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Presidential Candidates Spar on Economy

John McCain said Friday the Federal Reserve needs to stop bailing out failed financial institutions.

The Republican presidential hopeful said the Fed should get back to "its core business of responsibly managing our money supply and inflation" and he laid out several recommendations for stabilizing markets in the financial crisis that has rocked Wall Street and commanded the dialogue in the presidential campaign.

McCain made little mention of the massive proposal being crafted by Treasury Secretary Henry Paulson that could amount to a $1 trillion taxpayer bailout of the mortgage industry. McCain said simply that leaders should put aside partisan differences and "any action should be designed to keep people in their homes and safeguard the life savings of all Americans."

The Arizona senator also criticized Democratic rival Barack Obama for ties to Freddie Mac and Fannie Mae and for advocating tax increases McCain said would "turn a recession into a depression."

Meanwhile, Democratic presidential nominee Barack Obama said Friday he backs giving "broad authority" to the Treasury Department to deal with the burgeoning credit crisis, but said he's not spelling out details of his own plans to avoid roiling the markets.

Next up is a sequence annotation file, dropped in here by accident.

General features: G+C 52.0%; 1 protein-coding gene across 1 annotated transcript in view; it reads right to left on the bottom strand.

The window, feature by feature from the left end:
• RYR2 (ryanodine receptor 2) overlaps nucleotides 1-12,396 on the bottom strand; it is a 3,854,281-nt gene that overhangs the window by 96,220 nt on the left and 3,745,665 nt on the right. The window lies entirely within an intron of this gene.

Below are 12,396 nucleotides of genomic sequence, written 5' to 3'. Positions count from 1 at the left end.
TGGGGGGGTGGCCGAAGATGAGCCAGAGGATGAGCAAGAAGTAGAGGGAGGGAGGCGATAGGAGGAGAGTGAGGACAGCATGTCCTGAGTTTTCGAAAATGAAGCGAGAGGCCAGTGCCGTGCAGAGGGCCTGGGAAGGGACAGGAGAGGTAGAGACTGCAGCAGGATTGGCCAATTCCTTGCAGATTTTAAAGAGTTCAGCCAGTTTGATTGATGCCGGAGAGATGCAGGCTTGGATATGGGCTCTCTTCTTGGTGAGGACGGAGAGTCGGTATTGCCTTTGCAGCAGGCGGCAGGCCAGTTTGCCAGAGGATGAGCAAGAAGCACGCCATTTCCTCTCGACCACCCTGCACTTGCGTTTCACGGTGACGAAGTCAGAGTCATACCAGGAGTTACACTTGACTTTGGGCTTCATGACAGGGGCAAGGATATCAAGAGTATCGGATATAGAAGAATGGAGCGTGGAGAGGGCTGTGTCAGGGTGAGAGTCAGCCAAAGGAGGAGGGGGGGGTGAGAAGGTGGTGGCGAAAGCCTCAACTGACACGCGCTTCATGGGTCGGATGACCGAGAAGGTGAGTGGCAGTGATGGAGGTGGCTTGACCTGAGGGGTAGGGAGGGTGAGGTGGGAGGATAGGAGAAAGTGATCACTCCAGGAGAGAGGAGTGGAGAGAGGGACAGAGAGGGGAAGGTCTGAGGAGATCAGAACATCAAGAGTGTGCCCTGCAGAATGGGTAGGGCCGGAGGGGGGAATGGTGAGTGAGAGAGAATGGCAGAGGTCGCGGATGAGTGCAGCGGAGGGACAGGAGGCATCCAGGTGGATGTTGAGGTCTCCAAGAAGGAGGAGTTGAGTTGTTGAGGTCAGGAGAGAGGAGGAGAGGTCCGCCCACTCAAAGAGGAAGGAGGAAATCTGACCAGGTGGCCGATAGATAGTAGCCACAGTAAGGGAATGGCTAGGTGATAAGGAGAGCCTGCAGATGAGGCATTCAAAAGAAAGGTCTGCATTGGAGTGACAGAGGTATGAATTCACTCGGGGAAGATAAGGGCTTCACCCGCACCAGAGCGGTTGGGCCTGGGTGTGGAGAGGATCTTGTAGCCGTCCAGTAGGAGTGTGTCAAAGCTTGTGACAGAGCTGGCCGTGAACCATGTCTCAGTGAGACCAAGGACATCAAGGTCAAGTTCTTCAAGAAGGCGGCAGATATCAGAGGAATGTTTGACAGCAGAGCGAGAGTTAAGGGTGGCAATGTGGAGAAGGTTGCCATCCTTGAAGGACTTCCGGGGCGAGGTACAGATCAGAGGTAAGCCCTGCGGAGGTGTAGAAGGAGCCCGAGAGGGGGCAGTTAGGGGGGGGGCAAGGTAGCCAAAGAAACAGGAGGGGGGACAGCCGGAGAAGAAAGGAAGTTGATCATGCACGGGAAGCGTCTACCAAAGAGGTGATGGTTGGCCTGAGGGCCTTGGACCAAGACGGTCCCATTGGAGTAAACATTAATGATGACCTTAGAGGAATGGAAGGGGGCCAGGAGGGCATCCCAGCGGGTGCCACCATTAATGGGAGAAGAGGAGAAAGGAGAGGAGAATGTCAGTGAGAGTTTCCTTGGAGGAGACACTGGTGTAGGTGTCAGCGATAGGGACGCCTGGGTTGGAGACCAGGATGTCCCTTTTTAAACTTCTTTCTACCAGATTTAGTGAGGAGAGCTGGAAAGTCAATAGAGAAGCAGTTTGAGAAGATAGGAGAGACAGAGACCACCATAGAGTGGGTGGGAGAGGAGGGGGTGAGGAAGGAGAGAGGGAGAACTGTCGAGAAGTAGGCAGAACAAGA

Obama said at a Florida news conference that given the gravity of the situation, he will refrain for now from presenting a more detailed blueprint. He said any recovery plan should be guided by not rewarding reckless business leaders.

"What we have to do is make sure taxpayer money is not being used to bail out bad decisions," he said. He refused to put a price tag on a bailout he could support, but said it would not bar him from pushing for middle-class tax cuts that have been central to his campaign.

"I think now more than ever we have to have the broad-based middle-class tax cuts," Obama said.

Obama huddled with economic advisers to talk about a credit crisis that is rapidly moving to the front of this competitive election season. He is seeking a balance between offering stability and blaming the crisis on what he said were failed economic policies that John McCain would continue.

This program aired on September 19, 2008. The audio for this program is not available.

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